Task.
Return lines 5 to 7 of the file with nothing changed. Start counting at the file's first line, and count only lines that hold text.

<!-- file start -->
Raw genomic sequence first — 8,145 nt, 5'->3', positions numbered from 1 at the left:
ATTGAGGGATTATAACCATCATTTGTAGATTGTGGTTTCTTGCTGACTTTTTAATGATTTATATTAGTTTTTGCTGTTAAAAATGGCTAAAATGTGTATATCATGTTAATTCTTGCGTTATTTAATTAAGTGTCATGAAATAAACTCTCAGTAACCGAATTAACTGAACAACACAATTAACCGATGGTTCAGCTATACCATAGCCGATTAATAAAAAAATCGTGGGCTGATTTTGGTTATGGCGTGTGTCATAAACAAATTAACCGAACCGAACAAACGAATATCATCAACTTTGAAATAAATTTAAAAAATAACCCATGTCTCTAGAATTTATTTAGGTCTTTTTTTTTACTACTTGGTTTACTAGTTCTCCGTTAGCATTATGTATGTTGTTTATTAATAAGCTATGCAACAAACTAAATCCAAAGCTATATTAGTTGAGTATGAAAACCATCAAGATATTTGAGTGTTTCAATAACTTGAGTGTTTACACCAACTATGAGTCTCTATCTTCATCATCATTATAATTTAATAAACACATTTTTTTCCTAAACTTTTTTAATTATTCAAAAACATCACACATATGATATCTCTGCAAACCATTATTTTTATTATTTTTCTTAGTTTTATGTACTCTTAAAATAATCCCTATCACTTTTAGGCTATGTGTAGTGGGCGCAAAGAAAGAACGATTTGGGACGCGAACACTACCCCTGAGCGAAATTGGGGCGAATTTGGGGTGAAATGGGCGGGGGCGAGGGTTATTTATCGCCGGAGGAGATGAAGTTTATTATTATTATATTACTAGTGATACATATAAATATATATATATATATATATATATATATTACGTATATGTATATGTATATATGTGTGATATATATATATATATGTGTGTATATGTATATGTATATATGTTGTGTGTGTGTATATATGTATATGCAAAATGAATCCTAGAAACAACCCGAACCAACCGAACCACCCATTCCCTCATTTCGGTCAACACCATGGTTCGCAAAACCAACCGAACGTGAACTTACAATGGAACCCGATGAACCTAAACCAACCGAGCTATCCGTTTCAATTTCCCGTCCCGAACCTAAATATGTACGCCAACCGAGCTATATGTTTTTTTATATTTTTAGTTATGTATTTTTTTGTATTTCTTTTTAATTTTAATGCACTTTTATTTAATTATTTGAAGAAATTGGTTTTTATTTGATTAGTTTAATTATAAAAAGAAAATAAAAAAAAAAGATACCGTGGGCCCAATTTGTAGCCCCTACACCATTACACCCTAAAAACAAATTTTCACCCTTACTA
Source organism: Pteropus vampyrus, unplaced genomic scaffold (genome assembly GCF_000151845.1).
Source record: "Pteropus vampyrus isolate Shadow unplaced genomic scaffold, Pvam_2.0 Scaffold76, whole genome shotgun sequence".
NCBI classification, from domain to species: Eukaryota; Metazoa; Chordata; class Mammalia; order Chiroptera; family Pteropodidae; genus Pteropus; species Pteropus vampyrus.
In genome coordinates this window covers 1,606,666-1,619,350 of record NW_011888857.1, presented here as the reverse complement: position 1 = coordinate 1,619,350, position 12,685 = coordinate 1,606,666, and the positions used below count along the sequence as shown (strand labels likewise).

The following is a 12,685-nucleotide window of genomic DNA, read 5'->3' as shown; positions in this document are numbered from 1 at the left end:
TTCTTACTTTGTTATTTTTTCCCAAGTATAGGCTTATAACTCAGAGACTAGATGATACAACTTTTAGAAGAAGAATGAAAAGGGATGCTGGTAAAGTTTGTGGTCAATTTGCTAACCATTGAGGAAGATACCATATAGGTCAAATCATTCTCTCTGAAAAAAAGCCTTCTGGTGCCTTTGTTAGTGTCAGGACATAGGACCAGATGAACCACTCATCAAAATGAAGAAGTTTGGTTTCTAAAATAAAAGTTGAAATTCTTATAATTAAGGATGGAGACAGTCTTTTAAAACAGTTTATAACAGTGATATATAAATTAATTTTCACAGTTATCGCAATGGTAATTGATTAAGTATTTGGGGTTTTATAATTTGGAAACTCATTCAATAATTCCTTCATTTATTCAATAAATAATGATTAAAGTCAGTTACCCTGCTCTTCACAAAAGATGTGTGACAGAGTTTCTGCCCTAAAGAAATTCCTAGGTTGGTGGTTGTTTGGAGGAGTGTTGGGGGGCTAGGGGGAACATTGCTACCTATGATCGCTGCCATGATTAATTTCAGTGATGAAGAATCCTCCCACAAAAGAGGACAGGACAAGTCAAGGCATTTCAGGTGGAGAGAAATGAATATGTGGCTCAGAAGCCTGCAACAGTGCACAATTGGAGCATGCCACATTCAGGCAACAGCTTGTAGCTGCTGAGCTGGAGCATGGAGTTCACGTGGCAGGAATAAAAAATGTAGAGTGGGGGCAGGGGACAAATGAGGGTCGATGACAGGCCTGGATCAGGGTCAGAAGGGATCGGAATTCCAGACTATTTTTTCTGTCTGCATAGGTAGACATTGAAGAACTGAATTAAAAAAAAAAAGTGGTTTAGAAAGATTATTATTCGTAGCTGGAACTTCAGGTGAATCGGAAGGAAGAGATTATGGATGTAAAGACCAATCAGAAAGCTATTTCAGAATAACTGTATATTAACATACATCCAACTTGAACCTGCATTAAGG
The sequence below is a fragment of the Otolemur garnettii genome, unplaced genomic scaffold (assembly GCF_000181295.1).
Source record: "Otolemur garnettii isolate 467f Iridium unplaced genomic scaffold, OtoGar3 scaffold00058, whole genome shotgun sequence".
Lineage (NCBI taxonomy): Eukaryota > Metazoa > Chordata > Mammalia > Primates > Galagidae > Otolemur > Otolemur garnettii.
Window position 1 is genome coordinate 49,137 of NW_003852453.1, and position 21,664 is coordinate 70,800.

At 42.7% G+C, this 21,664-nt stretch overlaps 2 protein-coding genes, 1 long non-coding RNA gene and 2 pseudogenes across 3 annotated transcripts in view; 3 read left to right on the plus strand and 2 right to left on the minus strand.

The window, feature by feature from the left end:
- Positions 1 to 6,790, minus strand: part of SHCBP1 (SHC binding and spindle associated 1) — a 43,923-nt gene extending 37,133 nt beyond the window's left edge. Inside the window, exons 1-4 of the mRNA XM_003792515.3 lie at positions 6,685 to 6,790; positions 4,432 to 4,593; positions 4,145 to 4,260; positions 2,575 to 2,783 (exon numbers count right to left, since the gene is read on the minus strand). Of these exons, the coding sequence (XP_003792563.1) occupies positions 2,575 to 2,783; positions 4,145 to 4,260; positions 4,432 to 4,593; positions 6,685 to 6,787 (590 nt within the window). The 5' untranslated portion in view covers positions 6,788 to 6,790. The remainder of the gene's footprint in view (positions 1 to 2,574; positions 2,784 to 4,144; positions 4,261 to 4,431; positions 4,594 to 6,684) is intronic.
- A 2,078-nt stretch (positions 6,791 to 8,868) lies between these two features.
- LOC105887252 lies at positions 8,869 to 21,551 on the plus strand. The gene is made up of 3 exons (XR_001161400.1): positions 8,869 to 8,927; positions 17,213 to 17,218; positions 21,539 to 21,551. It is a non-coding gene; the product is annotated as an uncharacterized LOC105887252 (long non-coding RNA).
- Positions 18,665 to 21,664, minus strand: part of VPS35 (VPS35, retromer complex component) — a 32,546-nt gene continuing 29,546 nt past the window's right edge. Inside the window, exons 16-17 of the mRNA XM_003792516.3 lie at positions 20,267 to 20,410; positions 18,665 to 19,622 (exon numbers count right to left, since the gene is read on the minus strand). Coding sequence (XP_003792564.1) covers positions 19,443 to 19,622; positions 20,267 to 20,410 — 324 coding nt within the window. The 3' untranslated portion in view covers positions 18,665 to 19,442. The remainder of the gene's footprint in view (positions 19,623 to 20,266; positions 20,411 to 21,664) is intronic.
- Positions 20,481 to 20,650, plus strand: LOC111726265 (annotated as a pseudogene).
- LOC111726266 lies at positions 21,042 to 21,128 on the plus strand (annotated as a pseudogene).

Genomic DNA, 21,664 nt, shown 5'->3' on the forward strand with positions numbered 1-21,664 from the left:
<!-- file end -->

NCBI classification, from domain to species: Eukaryota; Metazoa; Chordata; class Mammalia; order Chiroptera; family Pteropodidae; genus Pteropus; species Pteropus vampyrus.
In genome coordinates this window covers 1,606,666-1,619,350 of record NW_011888857.1, presented here as the reverse complement: position 1 = coordinate 1,619,350, position 12,685 = coordinate 1,606,666, and the positions used below count along the sequence as shown (strand labels likewise).

The following is a 12,685-nucleotide window of genomic DNA, read 5'->3' as shown; positions in this document are numbered from 1 at the left end: